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Paris lights up with artistic and human energy

Human Energy - by artist Yann Toma & ARTEL - © Shun Kambe 2015

11.12.2015 - In a star-studded Paris, the second week of COP21 kicked off once again with the illumination of the Eiffel Tower. 

On Sunday 6 December, the French artist and Sorbonne professor Yann Toma and his team of mathematicians harnessed the energy of millions of people across the world. Their energy gives the Iron Lady ‘its original vocation which was to transmit energy and messages’, said Yann Toma. The more calories are burned by millions running, and the more people tweet #COP21 # HumanEnergy or #ParisClimate2015, the brighter the Eiffel Tower will shine.

An afternoon with Robert Redford - © UNFCCC Hans Jürgen StaudtOn Sunday, lifetime activist Robert Redford joined UNESCO Director-General Irina Bokova to address a gathering of indigenous leaders and hundreds of students. Mundiya Kepenga, a Papua traditional leader, particularly touched the public: “I apologize, I don’t know how to read or write. You have satellites to understand the climate, I only have my eyes. It’s with my eyes and heart that I’m going to tell you about climate change. That’s why I’m here”. 

On Monday 7 December, one of the most sought-after tickets in town was the UN Foundations’s TEDx-style Earth to Paris event at the Petit Palais. Joining a long list of experts, advocates, and CEOs, US Secretary of State John Kerry promised to “make Paris the demarcation point where we begin to get the job done to save the planet.” 

Earth to Paris - © UN DPI

Over 1500 people gathered at the elegant Théâtre Mogador in the centre of Paris for UNDP’s annual Equator prize, an academy award for Sustainable Development. Moderated by the actor Alec Baldwin, the audience listened to renowned environmentalists such as the anthropologist Jane Goodall, former Norwegian Prime Minister Gro Harlem Brundtland and charismatic Greenpeace director Kumi Naidoo. But the real stars of the evening were the winners of the prize for remarkable achievements in tackling climate change, using innovative measures thinking globally and acting locally. The video on the work of the 21 winning initiatives was narrated by the actor and activist Edward Norton. In her closing remarks, Dr. Jane Goodall called on our “fast-paced modern world” to listen to the wisdom and traditions of indigenous people. "There is a disconnect between the human brain, with its capacity do so much, and the human heart," said Goodall. "I believe we will reach our true human potential when the head and heart work in harmony", she added to a standing ovation.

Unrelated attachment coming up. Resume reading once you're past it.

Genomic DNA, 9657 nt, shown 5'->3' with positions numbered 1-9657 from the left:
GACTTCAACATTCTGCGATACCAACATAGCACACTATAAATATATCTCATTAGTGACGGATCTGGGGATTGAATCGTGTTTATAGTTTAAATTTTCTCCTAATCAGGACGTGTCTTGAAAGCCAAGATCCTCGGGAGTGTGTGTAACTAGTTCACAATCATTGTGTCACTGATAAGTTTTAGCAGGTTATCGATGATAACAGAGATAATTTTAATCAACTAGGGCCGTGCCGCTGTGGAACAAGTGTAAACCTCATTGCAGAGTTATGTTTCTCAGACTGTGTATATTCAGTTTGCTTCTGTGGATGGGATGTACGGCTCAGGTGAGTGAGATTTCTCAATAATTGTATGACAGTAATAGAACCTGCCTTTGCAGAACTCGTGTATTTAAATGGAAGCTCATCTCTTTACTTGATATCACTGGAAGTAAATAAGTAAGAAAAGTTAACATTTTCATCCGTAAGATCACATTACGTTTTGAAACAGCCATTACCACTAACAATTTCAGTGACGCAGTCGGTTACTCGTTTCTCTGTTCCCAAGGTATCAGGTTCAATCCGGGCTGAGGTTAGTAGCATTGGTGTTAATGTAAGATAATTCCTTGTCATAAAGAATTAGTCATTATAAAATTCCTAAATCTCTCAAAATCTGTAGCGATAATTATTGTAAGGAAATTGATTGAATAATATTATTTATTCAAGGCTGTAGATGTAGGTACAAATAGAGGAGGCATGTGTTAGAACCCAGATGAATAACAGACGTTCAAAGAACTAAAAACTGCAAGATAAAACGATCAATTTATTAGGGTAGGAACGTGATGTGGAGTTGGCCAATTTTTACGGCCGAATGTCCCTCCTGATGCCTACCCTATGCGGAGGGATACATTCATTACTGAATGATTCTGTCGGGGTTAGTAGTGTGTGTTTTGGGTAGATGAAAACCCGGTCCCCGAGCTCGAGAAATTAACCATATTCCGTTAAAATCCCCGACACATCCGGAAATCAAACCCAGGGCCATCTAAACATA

Equator Prize pic

Across town at another ceremony, short films on climate change were screened by the Mobile Film Festival. The concept is simple: “1 smartphone, 1 minute, 1 film”. More than 20 million views on internet, 765 films received, 75 selected. The Grand Prize was awarded to the French film No Sense, a love story set in a world where the air is so polluted that people have to constantly wear oxygen masks. The best foreign film prize has been been awarded to Terre négligée by Comorian film maker Zainou El Abidine.

The Mayor of Paris’s IV arrondissment, Christophe Girard, partnered with UNRIC and a number of the artists who have contributed to making COP21 an open air museum in Paris, to celebrate Human Rights day and send a collective message to the negotiators at the Bourget. The musician Charlie Winston played the piano. Secretary-General Ban-Ki-moon addressed the crowd gathered at the City Hall with a video message, asking them to continue to work for the planet with “your renewable, abundant and contagious energy.”

Credit Shun Kambe


Photo Credit

  • Human Energy

  • UNRIC 


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